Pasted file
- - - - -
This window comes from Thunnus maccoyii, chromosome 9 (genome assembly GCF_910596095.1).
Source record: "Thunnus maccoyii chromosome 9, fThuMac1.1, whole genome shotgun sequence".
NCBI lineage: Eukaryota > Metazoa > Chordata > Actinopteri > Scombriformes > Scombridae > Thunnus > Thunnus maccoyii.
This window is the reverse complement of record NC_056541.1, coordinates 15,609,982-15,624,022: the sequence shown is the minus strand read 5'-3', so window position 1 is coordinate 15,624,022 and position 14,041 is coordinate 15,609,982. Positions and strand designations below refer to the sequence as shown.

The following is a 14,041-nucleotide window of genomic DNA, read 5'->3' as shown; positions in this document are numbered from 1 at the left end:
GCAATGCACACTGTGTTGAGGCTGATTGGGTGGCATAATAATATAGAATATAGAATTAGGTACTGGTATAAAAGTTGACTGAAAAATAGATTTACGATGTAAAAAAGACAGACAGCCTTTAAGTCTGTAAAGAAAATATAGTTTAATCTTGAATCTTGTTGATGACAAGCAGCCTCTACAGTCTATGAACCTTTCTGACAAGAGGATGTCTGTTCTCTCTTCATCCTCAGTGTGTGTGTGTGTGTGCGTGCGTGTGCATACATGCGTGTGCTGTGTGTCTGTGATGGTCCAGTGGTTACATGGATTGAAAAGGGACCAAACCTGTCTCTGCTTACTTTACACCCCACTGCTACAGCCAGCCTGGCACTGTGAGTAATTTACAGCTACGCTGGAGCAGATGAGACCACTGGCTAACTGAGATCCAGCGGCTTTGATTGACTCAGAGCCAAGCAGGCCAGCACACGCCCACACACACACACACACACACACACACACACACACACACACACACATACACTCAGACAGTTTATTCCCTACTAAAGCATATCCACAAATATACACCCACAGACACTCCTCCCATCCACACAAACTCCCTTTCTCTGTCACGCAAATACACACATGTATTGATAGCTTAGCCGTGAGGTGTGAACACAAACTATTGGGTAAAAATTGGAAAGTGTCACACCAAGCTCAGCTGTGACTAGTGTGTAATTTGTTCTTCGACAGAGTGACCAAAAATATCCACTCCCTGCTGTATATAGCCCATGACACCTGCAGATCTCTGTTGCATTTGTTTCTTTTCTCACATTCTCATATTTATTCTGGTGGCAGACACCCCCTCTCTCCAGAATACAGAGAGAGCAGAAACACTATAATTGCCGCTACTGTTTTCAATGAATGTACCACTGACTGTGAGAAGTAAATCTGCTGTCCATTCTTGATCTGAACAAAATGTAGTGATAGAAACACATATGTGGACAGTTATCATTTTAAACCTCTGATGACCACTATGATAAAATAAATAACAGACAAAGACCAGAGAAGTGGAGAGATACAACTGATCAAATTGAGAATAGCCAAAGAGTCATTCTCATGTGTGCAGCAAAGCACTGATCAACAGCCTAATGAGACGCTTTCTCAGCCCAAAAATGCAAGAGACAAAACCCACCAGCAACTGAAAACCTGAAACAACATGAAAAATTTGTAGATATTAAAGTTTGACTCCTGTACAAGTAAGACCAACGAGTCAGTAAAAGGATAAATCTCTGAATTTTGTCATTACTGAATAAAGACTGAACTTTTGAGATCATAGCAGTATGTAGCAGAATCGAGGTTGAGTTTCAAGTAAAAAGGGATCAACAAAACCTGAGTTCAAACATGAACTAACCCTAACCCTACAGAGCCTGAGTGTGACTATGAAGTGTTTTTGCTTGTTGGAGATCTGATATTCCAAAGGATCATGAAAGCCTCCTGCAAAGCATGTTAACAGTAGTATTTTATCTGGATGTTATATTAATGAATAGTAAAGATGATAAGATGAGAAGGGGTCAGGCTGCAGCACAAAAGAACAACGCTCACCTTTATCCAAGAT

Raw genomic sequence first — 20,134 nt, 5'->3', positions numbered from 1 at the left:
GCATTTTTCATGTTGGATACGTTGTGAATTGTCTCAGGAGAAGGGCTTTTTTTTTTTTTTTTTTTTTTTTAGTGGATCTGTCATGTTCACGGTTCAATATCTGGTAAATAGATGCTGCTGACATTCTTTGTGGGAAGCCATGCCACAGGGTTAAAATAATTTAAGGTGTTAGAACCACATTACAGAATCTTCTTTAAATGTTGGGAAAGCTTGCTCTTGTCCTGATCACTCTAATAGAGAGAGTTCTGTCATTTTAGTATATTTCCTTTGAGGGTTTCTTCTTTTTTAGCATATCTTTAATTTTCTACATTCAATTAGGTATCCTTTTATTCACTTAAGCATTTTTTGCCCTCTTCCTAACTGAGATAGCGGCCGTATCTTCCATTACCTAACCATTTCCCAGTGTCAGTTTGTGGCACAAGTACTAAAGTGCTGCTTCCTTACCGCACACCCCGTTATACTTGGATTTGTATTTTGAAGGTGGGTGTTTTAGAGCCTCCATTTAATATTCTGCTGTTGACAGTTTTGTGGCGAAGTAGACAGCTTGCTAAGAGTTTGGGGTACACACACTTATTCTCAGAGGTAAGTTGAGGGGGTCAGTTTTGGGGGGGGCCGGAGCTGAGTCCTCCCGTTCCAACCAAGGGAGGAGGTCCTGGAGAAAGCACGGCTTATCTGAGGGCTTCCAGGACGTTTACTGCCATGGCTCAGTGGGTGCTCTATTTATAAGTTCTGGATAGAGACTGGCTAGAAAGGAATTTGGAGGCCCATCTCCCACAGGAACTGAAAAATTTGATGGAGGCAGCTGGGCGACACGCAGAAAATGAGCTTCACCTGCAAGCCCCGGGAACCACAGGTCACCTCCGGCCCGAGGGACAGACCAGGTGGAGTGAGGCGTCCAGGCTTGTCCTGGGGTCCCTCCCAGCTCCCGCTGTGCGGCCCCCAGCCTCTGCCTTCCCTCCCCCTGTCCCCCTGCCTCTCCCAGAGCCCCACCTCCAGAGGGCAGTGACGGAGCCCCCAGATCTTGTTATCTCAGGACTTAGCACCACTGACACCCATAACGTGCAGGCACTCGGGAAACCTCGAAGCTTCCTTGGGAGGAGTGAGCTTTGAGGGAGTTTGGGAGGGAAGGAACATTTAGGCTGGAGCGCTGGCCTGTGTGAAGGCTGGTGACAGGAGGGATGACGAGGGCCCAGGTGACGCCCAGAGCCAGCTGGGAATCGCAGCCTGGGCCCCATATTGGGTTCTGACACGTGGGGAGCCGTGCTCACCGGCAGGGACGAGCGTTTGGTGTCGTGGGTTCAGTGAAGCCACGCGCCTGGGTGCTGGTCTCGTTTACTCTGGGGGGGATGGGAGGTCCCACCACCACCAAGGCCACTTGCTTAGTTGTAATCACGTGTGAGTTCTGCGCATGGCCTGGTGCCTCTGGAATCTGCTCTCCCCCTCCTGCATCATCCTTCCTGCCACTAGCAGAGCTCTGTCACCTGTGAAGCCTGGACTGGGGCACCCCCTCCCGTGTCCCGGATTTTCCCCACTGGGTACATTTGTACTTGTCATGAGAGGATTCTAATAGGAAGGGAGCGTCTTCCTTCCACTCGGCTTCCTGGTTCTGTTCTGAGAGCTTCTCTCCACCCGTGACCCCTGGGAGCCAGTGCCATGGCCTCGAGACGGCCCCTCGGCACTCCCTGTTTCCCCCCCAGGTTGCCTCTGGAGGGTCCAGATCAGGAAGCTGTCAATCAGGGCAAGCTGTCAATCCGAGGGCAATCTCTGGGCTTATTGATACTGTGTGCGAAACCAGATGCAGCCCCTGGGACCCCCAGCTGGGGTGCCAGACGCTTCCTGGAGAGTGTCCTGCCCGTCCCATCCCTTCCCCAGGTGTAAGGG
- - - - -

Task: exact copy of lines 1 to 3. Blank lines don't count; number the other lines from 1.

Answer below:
This window comes from Thunnus maccoyii, chromosome 9 (genome assembly GCF_910596095.1).
Source record: "Thunnus maccoyii chromosome 9, fThuMac1.1, whole genome shotgun sequence".
NCBI lineage: Eukaryota > Metazoa > Chordata > Actinopteri > Scombriformes > Scombridae > Thunnus > Thunnus maccoyii.